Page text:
Gulf Coast gas and petrochemical plants to increase greenhouse gas emissions 8 percent

Jordan Smith
By Jordan Smith
For business

(April 20, 2020)

Gas and petrochemical plants in Texas may cause increased gas emissions.

The planned buildout of gas and petrochemical plants along the Gulf Coast in Texas and Louisiana will increase overall U.S. greenhouse gas emissions by 8 percent by the end of the decade, according to new research. A University of Texas study projects that the new plants, which are part of the boom in gas production, will release emissions equivalent to 131 coal power plants by 2030.

The proposed facilities examined by the study include natural gas plants, liquified natural gas (LNG) export terminals, and refineries. In absolute terms, the facilities could emit some 541 million tons of carbon dioxide equivalent annually by 2030.

Breaking down the sources of emissions, the researchers suggest that 38 percent of the total will come from petrochemicals plants. LNG export terminals would account for 19 percent, underscoring that downstream and midstream facilities could play a larger role in emissions than previously thought.

Upstream emissions, driven primarily by the release of methane during the process of extracting natural gas, will also contribute a substantial portion of overall emissions.

Big energy players involved

The growth in petrochemical activity on the Gulf Coast is being driven by some of the largest global energy players.

Last July, Chevron Phillips Chemical announced a joint deal with Qatar Petroleum to develop an $8 billion plant that it says will generate 9,000 temporary construction jobs and 600 full-time positions. The US Gulf Coast II Petrochemical Project will include a processing facility for ethane, known as an ethane cracker.

Ethane is a by-product of oil and gas drilling used to make ethylene, which is the basis for most plastic products. A linked facility will have the capacity to produce 1 million tons of polyethylene, the most common type of plastic in the world.

“When you think about monetizing these great resources in Texas, much more of this material will be exported, adding to global trade,” remarked Chevron Phillips CEO Mark Lashier. “We’re helping the trade imbalance in the U.S. and creating jobs.”

Earlier in 2019, Shell opened its expanded alpha olefins site in Geismar, Louisiana. The facility, which produces plastics used in laundry detergents and soaps, among other things, increased its facility by some 425,000 tons annually, meaning it can now produce 1.3 million tons of plastics. The company is already considering a further $1.25 billion expansion to the site.

Exxon Mobil and Saudi Arabia’s SABIC intend to spend $10 billion on what’s being described as the world’s largest ethane cracker, which will emit 3 million tons of greenhouse gases per year. A further $6.6 billion project to expand Motiva Enterprises petrochemical facility in Port Arthur will mean the facility will release 4 million tons of emissions annually. These two facilities will be the fourth and third highest emitters in the country respectively.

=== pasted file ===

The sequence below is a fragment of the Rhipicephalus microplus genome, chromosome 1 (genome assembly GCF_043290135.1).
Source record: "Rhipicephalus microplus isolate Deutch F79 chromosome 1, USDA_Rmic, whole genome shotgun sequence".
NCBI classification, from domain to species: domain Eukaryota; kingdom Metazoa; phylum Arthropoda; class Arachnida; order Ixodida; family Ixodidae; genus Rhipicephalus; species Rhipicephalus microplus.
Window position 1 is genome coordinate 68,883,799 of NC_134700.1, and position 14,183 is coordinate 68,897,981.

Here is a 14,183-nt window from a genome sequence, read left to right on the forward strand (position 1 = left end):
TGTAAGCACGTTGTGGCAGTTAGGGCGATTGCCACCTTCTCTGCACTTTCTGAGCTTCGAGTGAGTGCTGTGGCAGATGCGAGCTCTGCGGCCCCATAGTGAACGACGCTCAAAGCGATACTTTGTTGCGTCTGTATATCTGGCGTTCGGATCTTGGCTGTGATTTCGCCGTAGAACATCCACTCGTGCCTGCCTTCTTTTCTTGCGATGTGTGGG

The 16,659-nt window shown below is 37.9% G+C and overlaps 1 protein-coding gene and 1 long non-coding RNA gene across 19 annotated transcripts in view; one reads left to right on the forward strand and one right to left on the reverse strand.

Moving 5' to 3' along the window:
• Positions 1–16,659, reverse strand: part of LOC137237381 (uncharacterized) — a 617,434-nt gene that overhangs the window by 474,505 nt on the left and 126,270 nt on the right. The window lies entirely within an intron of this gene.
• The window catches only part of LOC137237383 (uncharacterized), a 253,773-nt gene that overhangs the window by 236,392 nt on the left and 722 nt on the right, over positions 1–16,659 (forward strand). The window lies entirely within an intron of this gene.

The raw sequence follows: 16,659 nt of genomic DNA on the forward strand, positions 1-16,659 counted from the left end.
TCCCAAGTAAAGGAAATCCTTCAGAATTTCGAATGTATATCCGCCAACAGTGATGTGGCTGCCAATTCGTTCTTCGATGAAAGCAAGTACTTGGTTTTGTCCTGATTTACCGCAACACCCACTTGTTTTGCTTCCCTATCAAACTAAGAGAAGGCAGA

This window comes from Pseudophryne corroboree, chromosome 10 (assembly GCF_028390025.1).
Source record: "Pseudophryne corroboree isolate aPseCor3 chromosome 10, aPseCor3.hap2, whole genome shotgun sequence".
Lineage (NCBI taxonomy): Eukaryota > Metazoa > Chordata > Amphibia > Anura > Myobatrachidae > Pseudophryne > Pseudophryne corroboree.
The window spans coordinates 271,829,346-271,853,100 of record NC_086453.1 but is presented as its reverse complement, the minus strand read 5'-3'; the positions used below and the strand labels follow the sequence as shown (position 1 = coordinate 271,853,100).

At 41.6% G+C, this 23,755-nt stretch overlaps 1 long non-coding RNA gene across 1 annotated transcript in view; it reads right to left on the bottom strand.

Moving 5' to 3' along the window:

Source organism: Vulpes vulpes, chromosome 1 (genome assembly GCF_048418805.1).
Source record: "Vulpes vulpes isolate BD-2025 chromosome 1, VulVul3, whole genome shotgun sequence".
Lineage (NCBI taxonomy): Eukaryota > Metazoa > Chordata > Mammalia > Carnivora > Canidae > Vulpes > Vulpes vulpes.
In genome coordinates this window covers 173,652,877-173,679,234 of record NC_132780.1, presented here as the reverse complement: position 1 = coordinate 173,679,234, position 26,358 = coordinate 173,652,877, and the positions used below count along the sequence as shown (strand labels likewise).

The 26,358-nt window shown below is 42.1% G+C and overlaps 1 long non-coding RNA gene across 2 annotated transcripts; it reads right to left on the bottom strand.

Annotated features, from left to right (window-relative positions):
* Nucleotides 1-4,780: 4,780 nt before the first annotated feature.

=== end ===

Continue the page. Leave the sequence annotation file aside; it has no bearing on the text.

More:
The main reason for the rush to expand facilities on the Gulf Coast is the readily available supply of cheap natural gas from the Permian Basin. The energy-rich region in west Texas and southeast New Mexico has emerged as one of the world’s leading natural gas producers over recent years.

Critics concerned about impact on climate change

Critics of the buildout of new gas and petrochemicals facilities are not convinced by the promises of new jobs and a boost to the U.S. trade balance. They worry that increased greenhouse gas emissions will worsen the effects of climate change, which will ultimately impact ever larger sections of the population.

“Texas is embarking on a fool’s errand, building infrastructure that will lock us into decades of polluting fossil fuels, and impairing our ability to achieve what our climate reality requires,” argued Emma Pabst, a global warming associate with Environment Texas.

Neil Carman, clean air director with the Lone Star Chapter of the Sierra Club, added, “We are going to see many more extreme weather events in Texas. It shows we are going down the wrong path.”

The Environmental Integrity Project (EIP) has been warning about the amount of greenhouse gas emissions the Gulf Coast could produce for some time. In September 2018, the EIP calculated that the 31 projects approved in Texas and Louisiana between 2016 and 2018 would produce the same amount of emissions as 11 coal power plants.

“The new oil and gas infrastructure is largely in coastal areas that are especially vulnerable to the storms, heavy rainfall, flooding, and sea level rise that are expected to increase as global temperatures increase, driven by greenhouse gas pollution,” wrote the EIP in a press release at the time.

 

Jordan Smith is a freelance journalist and translator covering issues related to energy, the environment, and politics. His work has appeared on the independent news site Opposing Views, and at the Canadian Labour Institute.

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